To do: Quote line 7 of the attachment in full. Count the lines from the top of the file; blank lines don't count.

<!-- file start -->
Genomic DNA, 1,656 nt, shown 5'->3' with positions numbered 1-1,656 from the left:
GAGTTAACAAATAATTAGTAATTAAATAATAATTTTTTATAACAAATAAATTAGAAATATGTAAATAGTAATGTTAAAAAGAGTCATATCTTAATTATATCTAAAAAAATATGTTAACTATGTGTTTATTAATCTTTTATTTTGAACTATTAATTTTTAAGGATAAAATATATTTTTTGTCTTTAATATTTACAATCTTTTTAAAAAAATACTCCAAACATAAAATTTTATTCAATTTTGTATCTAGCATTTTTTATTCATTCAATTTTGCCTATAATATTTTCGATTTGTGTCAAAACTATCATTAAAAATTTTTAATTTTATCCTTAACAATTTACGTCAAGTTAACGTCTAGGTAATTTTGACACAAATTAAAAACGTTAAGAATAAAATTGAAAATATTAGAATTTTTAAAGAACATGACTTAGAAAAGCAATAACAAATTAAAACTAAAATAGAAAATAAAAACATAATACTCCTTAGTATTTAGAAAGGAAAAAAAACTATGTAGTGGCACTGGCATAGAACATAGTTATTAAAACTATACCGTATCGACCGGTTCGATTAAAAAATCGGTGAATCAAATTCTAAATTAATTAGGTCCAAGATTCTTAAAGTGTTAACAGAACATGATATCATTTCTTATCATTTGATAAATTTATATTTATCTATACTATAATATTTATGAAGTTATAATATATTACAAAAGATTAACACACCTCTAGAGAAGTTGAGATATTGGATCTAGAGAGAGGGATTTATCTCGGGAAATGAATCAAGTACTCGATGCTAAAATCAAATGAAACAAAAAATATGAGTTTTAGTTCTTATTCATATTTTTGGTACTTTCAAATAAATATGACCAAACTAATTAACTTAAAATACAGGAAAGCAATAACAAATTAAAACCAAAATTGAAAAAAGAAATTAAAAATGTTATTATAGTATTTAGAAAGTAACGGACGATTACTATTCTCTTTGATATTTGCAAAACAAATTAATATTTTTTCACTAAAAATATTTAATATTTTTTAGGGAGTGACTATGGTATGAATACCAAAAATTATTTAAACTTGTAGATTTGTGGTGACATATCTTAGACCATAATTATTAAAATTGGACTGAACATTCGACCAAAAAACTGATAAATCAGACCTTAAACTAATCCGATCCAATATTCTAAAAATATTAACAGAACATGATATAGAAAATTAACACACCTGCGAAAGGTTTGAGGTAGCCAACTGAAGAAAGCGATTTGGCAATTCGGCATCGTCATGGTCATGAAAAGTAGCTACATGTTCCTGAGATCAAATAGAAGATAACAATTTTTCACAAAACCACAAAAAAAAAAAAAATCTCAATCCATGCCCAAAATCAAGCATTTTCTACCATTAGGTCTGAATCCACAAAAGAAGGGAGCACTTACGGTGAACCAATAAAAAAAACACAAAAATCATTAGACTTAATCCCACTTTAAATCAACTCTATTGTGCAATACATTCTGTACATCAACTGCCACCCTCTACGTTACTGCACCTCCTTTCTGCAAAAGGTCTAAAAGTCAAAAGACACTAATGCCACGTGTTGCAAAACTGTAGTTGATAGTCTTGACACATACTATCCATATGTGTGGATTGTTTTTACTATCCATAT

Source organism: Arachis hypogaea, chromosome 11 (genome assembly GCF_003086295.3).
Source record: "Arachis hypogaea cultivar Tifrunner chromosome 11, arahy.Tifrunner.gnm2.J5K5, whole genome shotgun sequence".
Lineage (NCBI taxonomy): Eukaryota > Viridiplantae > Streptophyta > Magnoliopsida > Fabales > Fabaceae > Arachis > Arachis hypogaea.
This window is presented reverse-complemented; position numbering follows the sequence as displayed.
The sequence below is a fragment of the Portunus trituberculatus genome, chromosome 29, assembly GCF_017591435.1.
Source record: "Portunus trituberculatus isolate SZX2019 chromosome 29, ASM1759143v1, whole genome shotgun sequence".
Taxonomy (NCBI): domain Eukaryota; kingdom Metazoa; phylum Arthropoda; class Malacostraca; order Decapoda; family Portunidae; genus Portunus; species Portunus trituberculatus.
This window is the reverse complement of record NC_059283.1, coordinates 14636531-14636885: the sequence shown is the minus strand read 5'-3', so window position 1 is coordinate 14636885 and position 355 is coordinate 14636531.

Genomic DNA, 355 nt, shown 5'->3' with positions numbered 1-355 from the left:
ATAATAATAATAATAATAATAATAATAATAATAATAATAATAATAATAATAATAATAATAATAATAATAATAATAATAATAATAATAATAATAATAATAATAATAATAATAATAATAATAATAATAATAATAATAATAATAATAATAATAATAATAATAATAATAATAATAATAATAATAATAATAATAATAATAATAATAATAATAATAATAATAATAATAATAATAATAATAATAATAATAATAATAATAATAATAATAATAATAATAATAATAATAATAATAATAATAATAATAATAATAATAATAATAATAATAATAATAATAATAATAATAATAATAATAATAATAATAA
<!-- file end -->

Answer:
The sequence below is a fragment of the Portunus trituberculatus genome, chromosome 29, assembly GCF_017591435.1.